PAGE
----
A class of high school math students found that Double Stuf Oreos don’t actually contain twice the cream filling of the original.
“They found out the Double Stuf was 1.86 times the original,” says Dan Anderson, the group’s math teacher at Queensbury High School in Queensbury, New York.
Most of us are more concerned with how we’ll eat an Oreo cookie—twist, dunk, or bite—rather than finding out how much filling, or “Stuf,” is in it. Anderson’s students compared the fillings in original, Double Stuf, and Mega Stuf Oreos. (The word “Mega” typically indicates 1,000,000 times an amount.)
For each Oreo type, the students weighed the intact cookies first. They then took the wafers off and weighed them separately. Last, the students subtracted the weight of the wafers from the weight of the intact cookie to find the weight of the filling.
The results came up short. Not only did Double Stuf have less than twice the weight of the filling in regular Oreos, but Mega Stuf had only 2.68 times the Stuf of the original cookie. Not that anyone expected Mega Stuf Oreos to have a million times the Stuf, but the students tested the cookies because the word double specifically means twice the amount of something.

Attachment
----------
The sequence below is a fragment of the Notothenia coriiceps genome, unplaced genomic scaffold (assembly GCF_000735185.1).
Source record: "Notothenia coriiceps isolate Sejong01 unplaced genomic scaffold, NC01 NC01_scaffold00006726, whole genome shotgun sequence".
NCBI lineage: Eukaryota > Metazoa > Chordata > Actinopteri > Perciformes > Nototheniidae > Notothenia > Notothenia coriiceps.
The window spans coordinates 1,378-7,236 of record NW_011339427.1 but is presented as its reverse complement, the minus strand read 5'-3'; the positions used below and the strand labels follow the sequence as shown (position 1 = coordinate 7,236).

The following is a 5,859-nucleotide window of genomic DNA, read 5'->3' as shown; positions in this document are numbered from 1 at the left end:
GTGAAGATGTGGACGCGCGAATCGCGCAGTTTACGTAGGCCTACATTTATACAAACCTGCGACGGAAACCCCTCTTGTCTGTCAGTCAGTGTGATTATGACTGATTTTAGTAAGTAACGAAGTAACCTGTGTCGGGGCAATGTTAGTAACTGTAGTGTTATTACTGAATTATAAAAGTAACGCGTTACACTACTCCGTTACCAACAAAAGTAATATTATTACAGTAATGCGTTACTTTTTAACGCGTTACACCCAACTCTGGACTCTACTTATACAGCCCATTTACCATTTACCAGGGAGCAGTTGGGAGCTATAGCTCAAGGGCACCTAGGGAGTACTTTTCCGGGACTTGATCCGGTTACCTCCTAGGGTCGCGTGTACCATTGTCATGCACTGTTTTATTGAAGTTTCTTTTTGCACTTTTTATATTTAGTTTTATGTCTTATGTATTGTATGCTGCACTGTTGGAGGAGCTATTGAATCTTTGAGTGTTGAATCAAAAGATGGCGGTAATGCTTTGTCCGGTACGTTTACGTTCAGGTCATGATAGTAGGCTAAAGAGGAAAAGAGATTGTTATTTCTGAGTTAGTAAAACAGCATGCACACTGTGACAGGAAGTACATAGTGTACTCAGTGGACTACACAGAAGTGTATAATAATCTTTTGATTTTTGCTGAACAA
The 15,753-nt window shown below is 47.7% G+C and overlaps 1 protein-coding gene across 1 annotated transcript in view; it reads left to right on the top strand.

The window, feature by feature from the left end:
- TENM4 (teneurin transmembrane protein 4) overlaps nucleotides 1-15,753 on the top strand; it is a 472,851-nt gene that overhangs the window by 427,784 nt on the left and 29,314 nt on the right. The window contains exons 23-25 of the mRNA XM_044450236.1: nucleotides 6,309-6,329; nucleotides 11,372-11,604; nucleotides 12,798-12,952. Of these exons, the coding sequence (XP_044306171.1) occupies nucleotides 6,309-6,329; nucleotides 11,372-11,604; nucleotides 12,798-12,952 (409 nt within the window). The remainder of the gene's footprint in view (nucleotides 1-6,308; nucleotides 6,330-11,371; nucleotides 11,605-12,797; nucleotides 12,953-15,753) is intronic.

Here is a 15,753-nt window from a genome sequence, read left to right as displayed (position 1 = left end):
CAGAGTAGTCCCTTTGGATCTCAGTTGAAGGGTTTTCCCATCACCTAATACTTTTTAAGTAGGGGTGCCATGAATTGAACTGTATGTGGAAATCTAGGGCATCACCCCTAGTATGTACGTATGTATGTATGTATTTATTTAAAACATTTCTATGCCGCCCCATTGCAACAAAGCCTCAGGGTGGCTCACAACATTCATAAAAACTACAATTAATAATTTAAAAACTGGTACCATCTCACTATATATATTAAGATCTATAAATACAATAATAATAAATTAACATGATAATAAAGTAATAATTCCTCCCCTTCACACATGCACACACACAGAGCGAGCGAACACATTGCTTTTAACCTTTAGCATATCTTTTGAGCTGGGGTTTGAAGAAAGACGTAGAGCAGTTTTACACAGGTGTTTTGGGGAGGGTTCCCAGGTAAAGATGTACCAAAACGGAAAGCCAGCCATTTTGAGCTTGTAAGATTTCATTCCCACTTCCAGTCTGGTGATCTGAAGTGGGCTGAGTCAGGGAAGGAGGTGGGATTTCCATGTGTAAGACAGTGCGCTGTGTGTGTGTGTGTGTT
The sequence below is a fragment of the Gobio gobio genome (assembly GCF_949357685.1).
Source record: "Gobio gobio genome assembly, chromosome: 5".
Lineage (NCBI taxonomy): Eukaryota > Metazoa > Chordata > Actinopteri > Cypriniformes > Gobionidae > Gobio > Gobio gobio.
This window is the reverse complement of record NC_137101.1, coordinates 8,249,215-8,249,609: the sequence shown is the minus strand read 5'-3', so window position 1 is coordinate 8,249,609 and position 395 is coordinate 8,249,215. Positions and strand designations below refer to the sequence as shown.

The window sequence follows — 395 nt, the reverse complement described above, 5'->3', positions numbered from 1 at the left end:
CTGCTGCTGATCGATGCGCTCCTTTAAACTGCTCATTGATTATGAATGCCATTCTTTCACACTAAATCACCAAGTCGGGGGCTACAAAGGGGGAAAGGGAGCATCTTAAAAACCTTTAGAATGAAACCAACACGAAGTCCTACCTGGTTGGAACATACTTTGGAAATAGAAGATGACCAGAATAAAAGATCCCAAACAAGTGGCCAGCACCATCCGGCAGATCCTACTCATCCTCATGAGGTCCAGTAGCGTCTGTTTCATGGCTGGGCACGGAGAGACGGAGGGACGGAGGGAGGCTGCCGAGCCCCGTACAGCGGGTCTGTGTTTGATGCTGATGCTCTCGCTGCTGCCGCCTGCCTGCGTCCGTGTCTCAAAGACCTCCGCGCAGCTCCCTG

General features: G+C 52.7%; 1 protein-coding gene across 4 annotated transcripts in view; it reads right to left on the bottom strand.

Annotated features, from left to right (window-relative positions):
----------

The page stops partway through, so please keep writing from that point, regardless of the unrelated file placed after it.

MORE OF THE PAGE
“We were very surprised,” Anderson told CNN.
Despite the students’ findings, the folks at Nabisco, the company that makes Oreos, insist that their cookies are all that they’re stuffed to be!
Nabisco spokeswoman Kimberly Fontes says, “While I’m not familiar with what was done in the classroom setting, I can confirm for you that our recipe for the Oreo Double Stuf cookie has double the stuff, or creme filling, when compared with our base, or original Oreo cookie.”